4 Important Life Lessons I Learned As I Grew Older

Haris Mohammad


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As a teenager, it frustrated me when my father played the experience card — when he emphasized the importance of experience that comes with age. I thought being “smart”, “well-read”, and “well-educated” should more than compensate for that.

Little did I know that I didn’t even understand the meanings of those words very well.

Over a decade later, I started to see what he meant. The realization slowly dawned upon me that while there would be exceptions, most of us need to have at least three decades of life behind us before we can learn some of the most important lessons in life.

That there are some things that perhaps only life can teach you.

But let me share a few of those lessons with you with the hope that you can learn them sooner than I did. And that it can help you avoid at least some of the unnecessary trouble.

Future Will Surprise You

We spend a great deal of time thinking about the future. Sometimes, it’s to help us plan for the future. Sometimes, it’s because we expect something amazing to happen in the future, and we are hooked to the thought of it. But at times, it’s also because we just can’t stop worrying about how something bad might happen.

Whatever it is, you must never forget that things seldom, if ever, turn out exactly the way you think, hope, or fear they will. Reality is complex; there are far too many variables for you to be able to foresee the future with consistent reliability.

This is especially true for the stuff that makes you anxious or gets you excited. There’s usually a ton of exaggeration involved.

So while there’s a place for your anticipations and imaginations, don’t get too carried away. Remember that there are always other ways in which the future could unfold. Take the likelihoods of different future cases into account and prepare yourself accordingly.

It will save from both overthinking in the present and shocks and disappointments in the future.

Arguments Are Counter-Productive

When I was younger, I was very argumentative. I loved to be a contrarian. Now that I look back to it, it makes me cringe. I must have been an insufferable jerk.

A hallmark of immaturity is the habit of getting into unnecessary arguments and then trying hard to prove yourself right. It doesn’t do any good.

Arguments force both parties to harden their stance. Instead of trying to understand one another, the focus shifts to winning at all costs. It forces you to say things you will later regret (if you have any sense in you). In trying to prove yourself smart, you end up presenting yourself as an arrogant I-know-it-all moron.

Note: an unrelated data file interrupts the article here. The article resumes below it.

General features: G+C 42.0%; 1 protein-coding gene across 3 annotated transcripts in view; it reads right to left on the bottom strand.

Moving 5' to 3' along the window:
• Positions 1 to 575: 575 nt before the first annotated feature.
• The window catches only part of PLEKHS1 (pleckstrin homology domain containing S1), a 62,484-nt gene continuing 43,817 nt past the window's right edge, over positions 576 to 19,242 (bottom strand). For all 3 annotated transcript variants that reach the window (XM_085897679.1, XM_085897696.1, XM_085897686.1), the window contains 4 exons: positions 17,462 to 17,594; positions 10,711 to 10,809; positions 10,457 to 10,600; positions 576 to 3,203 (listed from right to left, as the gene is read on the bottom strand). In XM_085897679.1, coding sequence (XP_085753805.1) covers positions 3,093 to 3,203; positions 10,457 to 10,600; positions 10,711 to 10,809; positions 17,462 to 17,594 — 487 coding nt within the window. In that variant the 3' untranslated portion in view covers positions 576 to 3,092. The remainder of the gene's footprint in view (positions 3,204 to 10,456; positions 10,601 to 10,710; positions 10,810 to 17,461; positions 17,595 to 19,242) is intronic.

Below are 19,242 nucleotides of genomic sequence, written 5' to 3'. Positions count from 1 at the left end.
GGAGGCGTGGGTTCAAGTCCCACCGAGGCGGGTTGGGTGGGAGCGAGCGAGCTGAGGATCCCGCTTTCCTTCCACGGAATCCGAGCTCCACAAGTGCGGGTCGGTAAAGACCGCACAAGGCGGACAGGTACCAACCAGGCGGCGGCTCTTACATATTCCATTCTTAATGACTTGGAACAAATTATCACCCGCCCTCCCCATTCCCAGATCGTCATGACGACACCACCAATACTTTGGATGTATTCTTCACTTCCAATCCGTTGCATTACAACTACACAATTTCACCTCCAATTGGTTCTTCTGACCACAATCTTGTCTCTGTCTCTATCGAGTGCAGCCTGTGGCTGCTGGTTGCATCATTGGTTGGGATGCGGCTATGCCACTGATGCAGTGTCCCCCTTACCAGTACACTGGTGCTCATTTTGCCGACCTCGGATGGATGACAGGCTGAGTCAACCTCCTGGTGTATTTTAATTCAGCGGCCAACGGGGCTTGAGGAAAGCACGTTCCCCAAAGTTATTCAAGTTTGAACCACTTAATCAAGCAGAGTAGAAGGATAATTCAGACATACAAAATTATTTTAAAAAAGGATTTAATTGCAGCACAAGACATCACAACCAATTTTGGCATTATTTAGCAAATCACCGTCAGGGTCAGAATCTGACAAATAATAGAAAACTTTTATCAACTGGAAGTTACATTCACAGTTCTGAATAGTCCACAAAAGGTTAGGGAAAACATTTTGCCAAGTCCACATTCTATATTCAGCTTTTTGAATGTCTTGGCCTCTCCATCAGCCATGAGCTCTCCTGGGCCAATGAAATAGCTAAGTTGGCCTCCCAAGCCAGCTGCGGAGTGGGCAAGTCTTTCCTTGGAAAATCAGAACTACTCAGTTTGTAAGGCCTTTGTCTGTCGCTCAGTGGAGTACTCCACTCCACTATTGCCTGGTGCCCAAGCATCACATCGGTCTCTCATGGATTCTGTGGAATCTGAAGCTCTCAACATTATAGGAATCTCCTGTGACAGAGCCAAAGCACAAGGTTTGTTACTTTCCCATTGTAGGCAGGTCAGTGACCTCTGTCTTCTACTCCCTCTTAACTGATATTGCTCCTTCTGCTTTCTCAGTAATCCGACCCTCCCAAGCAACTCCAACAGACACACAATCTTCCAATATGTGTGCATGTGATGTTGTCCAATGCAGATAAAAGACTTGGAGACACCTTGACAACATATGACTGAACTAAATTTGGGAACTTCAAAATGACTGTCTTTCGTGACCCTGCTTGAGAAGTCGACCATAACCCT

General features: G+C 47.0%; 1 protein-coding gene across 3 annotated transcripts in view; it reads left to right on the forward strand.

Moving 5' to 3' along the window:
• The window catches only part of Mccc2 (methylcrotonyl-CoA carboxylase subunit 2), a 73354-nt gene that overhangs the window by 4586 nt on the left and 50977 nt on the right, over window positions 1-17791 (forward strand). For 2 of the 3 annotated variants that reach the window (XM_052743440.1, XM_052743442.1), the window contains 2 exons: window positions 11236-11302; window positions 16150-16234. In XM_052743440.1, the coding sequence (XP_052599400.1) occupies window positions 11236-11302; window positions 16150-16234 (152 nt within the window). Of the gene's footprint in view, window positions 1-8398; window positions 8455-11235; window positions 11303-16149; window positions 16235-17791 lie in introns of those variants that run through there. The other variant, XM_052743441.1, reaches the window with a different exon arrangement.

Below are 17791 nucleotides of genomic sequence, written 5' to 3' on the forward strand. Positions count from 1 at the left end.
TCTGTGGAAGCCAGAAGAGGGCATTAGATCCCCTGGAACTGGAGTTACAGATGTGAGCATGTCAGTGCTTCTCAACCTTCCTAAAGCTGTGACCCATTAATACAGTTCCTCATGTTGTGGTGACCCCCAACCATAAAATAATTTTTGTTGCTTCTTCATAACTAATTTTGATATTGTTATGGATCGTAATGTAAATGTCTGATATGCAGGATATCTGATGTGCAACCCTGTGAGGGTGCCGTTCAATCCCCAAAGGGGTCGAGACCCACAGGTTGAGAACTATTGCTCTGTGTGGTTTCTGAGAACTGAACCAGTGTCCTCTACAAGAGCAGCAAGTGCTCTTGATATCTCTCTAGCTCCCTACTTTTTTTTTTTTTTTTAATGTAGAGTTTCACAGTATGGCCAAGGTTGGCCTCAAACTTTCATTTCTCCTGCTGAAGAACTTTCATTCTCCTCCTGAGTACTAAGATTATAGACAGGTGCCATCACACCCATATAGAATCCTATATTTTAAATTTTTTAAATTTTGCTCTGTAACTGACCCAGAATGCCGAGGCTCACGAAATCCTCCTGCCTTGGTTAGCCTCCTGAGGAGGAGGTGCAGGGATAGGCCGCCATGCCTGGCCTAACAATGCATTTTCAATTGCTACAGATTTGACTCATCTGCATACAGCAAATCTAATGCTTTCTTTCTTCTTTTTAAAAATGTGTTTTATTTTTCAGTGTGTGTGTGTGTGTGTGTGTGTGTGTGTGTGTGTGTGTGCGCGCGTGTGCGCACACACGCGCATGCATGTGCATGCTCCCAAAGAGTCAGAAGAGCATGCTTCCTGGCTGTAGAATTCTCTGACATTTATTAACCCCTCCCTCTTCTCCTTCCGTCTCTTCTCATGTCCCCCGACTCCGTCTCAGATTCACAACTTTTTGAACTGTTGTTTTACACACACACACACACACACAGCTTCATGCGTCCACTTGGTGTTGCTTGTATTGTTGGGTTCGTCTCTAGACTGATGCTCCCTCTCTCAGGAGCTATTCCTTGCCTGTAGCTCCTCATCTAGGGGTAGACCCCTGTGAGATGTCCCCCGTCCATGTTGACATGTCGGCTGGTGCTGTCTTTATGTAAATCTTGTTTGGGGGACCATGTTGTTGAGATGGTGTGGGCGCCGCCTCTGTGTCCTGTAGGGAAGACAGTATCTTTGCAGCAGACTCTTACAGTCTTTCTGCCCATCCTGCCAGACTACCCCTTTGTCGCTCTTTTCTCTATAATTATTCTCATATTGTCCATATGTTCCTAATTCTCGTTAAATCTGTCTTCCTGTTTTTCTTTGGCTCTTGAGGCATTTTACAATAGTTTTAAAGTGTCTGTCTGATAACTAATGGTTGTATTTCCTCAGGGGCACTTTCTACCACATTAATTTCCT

It hurts your relations with others.

Besides, as I wrote in my article on common signs of immature adults, defeating or humiliating people is not a great way to convince them of anything.

So instead of arguing at the top of your voice, be a good listener. Try to understand the other person’s viewpoint. Then, if necessary (and if it’s a good time to do that), present your side in a manner that is appropriate for the occasion.

Very Few People Care About Your Explanations

Like so many others, when I was younger, I had the habit of explaining myself to others. It was like a compulsion I felt from within. I had to explain why I did something, what I was thinking, what I wanted to do, why I couldn’t do something others wanted me to do — everything.

Perhaps because I thought it helped people understand me. And that it made people think good about me.

But slowly, I began to understand that hardly anyone cares about your explanations. It doesn’t matter to them. It doesn’t change the lens through which they view you.

There are people you must explain to—like people affected by your actions, maybe your parents, your partner, or a few others who may be genuinely interested.

But anyone else? No. Don’t waste your time and energy. You will only make yourself appear weak and needy. And when your words fail to deliver anything for you, you will feel frustrated.

So instead, focus on your life and how you want to shape it. Focus on your actions. When your circumstances change, people will come around in time. They always do.

Health Isn't Something to Be Taken for Granted

When you are young, you never have to think about your health. Your body can take many different kinds of hits without letting it show in any significant way. And so people, when they are young, take their health for granted.

They eat and drink what they shouldn’t. They deprive themselves of the necessary sleep or healthy exercise. They don’t get themselves medical attention when they need to.

Some take it further and test the limits in every bad way possible.

And not everyone gets away with it. As they get older and enter their thirties or forties, it all adds up and starts to make itself visible. But by then, damage control is difficult and expensive. Sometimes it too late.

That’s when the realization hits that health matters more than almost anything else. You have to be alive and healthy to be able to do what you want. You can turn things around, correct your past mistakes, create a great future — but first, you need to have a future.

So take good care of yourself while you can. Have good eating habits. Sleep well. Exercise regularly. And visit a doctor when you need to.

In a Nutshell

So to sum it up, here are four things I wish I understood at least a decade before I actually did.

  1. Don’t be too certain about the future. It often turns out to be different from what you imagined.
  2. Talk to understand and to be understood, not to argue.
  3. Stop explaining yourself to everyone. Focus on your actions instead.
  4. Make your health a high priority.

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